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For over a decade Lance Armstrong transcended cycling, transcended even sport itself. He was an icon. To millions around the world who looked up to him, Armstrong embodied success in every sense – success in terms of his unparalleled dominance of the Tour De France; success in terms of fighting back from a potentially fatal cancer diagnosis to compete at the highest level possible; success in terms of building a charitable foundation to help others suffering from similar diagnoses.

What do we mean when we talk about our values?  Often they are mixed up with concepts like ethics or morality, but we have a different way of looking at values.  Values are the things that matter to you most, the things you want to stand for.  On our ACTivate Programme we define them ‘as our chosen life directions’.

There is no doubt we are facing an uncertain future.  This may not be a bad thing, the future might be great!  That’s the trouble with uncertainty, we just don’t know.  Unfortunately, we humans just don’t like uncertainty. 

We invite you to be part of discovering the secret to successful leadership for the modern world.  In our modern VUCA (volatility, uncertainty, complexity and ambiguity) world we need a level of leadership capability that goes beyond what was required in the past.  This new era requires a new type of leader, the Collaborative Leader.  What makes a great Collaborative Leader across industries and sectors?  This question is at the heart of research we are currently conducting.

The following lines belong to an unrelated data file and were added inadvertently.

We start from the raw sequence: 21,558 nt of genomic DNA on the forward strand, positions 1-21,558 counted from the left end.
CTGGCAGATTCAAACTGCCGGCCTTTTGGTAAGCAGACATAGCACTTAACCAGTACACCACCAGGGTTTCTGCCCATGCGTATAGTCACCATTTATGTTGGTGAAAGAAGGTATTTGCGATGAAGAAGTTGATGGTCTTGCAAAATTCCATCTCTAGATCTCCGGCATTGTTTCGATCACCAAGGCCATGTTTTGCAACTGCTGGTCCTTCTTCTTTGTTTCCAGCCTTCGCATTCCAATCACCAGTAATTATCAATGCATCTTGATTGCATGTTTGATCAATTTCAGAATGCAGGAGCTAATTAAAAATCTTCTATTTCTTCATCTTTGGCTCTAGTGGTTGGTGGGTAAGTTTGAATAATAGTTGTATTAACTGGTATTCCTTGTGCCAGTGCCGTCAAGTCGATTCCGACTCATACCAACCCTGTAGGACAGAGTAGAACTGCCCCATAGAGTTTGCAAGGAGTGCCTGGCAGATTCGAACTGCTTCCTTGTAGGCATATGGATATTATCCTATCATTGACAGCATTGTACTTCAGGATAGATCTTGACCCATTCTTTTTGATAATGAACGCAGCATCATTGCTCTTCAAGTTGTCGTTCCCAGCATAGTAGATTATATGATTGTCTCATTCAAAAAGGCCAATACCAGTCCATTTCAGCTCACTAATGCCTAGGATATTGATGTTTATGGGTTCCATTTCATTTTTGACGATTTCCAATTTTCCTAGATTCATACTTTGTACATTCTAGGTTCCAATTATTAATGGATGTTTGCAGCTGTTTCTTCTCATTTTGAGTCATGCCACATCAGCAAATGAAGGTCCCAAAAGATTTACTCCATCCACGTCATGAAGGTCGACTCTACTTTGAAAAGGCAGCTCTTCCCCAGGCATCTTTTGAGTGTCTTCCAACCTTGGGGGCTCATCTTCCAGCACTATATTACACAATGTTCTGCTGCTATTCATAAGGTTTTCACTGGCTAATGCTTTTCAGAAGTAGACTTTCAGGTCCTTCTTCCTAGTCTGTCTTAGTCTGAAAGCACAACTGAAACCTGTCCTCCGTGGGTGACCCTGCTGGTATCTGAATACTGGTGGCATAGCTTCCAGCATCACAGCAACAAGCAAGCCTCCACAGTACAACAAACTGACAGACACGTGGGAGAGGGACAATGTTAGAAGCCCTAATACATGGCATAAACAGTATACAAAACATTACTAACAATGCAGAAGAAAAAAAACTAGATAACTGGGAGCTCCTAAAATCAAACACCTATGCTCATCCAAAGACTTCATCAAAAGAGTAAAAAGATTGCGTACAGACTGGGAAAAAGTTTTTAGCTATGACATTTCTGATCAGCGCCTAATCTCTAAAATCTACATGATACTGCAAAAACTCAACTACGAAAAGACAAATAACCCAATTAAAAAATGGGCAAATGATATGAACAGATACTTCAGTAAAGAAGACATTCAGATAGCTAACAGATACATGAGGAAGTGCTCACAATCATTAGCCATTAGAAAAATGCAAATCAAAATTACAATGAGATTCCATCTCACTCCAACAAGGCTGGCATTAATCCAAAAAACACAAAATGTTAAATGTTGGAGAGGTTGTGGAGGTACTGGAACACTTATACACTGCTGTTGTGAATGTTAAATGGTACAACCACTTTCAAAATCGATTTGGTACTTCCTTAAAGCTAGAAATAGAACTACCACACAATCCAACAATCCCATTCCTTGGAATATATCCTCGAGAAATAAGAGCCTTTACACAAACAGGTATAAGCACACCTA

Leading in today’s volatile, uncertain, complex and ambiguous (VUCA) world takes up a lot of our psychological space.  Leaders are required to think in more complex ways, build relationships with a wider range of people, and behave with a higher level of agility. All of these take a lot of conscious effort.   When we are under pressure our psychological space shrinks and we are unable to make this effort.  As a consequence, our thinking becomes black and white, we become emotionally defensive, and our behaviour becomes inflexible.  

Theatre in Education, or TiE for short, is the use of drama as a tool to educate and inform. We are all too familiar with cutbacks and the arts are being squeezed to their limits. But should we cut back on TiE?

The most logical answer is that it depends on what we mean by leading. It doesn’t depend on the person doing the leading. It depends on your definition of a leader.

Over one hundred years of research has shown that there are certain elements that most great leaders share.  Effective leaders tend to be visionary, confident, inspirational and great communicators. They care about what they do and have respect for the people that follow them.  They are driven to make improvements and empower others to be creative and to use their initiative.